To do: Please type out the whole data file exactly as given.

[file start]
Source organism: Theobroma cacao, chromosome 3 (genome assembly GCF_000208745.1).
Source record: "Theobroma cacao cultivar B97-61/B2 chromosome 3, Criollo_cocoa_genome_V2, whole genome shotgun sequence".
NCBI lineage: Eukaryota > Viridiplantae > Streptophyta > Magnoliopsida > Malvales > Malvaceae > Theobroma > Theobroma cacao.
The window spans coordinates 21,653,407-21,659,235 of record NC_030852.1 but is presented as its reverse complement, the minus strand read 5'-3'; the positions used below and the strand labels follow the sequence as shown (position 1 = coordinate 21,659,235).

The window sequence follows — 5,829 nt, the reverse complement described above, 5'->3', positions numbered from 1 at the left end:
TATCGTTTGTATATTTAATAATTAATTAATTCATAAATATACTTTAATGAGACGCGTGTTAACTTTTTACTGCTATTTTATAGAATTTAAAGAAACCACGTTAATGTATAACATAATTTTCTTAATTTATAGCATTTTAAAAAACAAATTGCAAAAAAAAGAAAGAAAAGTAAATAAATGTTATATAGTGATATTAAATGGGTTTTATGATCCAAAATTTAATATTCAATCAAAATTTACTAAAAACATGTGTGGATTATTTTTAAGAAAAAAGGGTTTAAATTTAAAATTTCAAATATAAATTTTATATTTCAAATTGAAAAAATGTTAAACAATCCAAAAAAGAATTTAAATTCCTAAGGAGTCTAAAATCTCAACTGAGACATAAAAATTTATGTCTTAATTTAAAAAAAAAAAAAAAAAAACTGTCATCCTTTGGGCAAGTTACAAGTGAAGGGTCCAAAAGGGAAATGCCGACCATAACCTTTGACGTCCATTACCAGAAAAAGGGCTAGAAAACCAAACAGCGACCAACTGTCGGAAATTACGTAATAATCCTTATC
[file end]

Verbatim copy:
Source organism: Theobroma cacao, chromosome 3 (genome assembly GCF_000208745.1).
Source record: "Theobroma cacao cultivar B97-61/B2 chromosome 3, Criollo_cocoa_genome_V2, whole genome shotgun sequence".
NCBI lineage: Eukaryota > Viridiplantae > Streptophyta > Magnoliopsida > Malvales > Malvaceae > Theobroma > Theobroma cacao.
The window spans coordinates 21,653,407-21,659,235 of record NC_030852.1 but is presented as its reverse complement, the minus strand read 5'-3'; the positions used below and the strand labels follow the sequence as shown (position 1 = coordinate 21,659,235).

The window sequence follows — 5,829 nt, the reverse complement described above, 5'->3', positions numbered from 1 at the left end:
TATCGTTTGTATATTTAATAATTAATTAATTCATAAATATACTTTAATGAGACGCGTGTTAACTTTTTACTGCTATTTTATAGAATTTAAAGAAACCACGTTAATGTATAACATAATTTTCTTAATTTATAGCATTTTAAAAAACAAATTGCAAAAAAAAGAAAGAAAAGTAAATAAATGTTATATAGTGATATTAAATGGGTTTTATGATCCAAAATTTAATATTCAATCAAAATTTACTAAAAACATGTGTGGATTATTTTTAAGAAAAAAGGGTTTAAATTTAAAATTTCAAATATAAATTTTATATTTCAAATTGAAAAAATGTTAAACAATCCAAAAAAGAATTTAAATTCCTAAGGAGTCTAAAATCTCAACTGAGACATAAAAATTTATGTCTTAATTTAAAAAAAAAAAAAAAAAAACTGTCATCCTTTGGGCAAGTTACAAGTGAAGGGTCCAAAAGGGAAATGCCGACCATAACCTTTGACGTCCATTACCAGAAAAAGGGCTAGAAAACCAAACAGCGACCAACTGTCGGAAATTACGTAATAATCCTTATC